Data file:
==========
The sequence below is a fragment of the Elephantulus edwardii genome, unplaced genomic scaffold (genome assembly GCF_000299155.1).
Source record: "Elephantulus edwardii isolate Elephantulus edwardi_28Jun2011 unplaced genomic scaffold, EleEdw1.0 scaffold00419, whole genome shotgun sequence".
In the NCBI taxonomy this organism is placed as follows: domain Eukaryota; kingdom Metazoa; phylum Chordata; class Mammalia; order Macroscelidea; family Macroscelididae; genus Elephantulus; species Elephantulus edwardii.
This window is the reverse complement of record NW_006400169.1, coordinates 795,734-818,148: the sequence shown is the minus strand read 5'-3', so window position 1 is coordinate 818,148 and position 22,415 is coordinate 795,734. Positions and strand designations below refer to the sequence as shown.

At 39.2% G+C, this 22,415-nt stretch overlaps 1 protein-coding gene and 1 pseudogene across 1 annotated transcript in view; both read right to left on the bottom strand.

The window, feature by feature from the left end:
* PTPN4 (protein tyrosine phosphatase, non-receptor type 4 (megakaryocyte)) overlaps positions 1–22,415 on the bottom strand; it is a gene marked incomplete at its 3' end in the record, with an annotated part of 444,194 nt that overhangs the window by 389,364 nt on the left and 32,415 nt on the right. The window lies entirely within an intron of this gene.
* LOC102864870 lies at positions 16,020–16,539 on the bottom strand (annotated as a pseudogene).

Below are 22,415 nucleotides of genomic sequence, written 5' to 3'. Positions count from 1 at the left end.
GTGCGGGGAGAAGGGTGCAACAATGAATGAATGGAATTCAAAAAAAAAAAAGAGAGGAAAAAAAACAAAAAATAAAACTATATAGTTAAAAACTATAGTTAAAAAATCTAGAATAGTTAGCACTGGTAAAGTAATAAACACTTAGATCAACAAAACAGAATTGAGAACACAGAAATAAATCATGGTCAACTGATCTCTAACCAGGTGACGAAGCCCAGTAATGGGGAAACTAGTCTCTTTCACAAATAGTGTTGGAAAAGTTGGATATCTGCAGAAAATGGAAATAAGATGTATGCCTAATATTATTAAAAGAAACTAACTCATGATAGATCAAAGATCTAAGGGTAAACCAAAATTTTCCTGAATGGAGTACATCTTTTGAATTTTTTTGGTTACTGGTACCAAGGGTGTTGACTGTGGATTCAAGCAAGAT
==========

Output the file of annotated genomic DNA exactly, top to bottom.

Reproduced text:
The sequence below is a fragment of the Elephantulus edwardii genome, unplaced genomic scaffold (genome assembly GCF_000299155.1).
Source record: "Elephantulus edwardii isolate Elephantulus edwardi_28Jun2011 unplaced genomic scaffold, EleEdw1.0 scaffold00419, whole genome shotgun sequence".
In the NCBI taxonomy this organism is placed as follows: domain Eukaryota; kingdom Metazoa; phylum Chordata; class Mammalia; order Macroscelidea; family Macroscelididae; genus Elephantulus; species Elephantulus edwardii.
This window is the reverse complement of record NW_006400169.1, coordinates 795,734-818,148: the sequence shown is the minus strand read 5'-3', so window position 1 is coordinate 818,148 and position 22,415 is coordinate 795,734. Positions and strand designations below refer to the sequence as shown.

At 39.2% G+C, this 22,415-nt stretch overlaps 1 protein-coding gene and 1 pseudogene across 1 annotated transcript in view; both read right to left on the bottom strand.

The window, feature by feature from the left end:
* PTPN4 (protein tyrosine phosphatase, non-receptor type 4 (megakaryocyte)) overlaps positions 1–22,415 on the bottom strand; it is a gene marked incomplete at its 3' end in the record, with an annotated part of 444,194 nt that overhangs the window by 389,364 nt on the left and 32,415 nt on the right. The window lies entirely within an intron of this gene.
* LOC102864870 lies at positions 16,020–16,539 on the bottom strand (annotated as a pseudogene).

Below are 22,415 nucleotides of genomic sequence, written 5' to 3'. Positions count from 1 at the left end.
GTGCGGGGAGAAGGGTGCAACAATGAATGAATGGAATTCAAAAAAAAAAAAGAGAGGAAAAAAAACAAAAAATAAAACTATATAGTTAAAAACTATAGTTAAAAAATCTAGAATAGTTAGCACTGGTAAAGTAATAAACACTTAGATCAACAAAACAGAATTGAGAACACAGAAATAAATCATGGTCAACTGATCTCTAACCAGGTGACGAAGCCCAGTAATGGGGAAACTAGTCTCTTTCACAAATAGTGTTGGAAAAGTTGGATATCTGCAGAAAATGGAAATAAGATGTATGCCTAATATTATTAAAAGAAACTAACTCATGATAGATCAAAGATCTAAGGGTAAACCAAAATTTTCCTGAATGGAGTACATCTTTTGAATTTTTTTGGTTACTGGTACCAAGGGTGTTGACTGTGGATTCAAGCAAGAT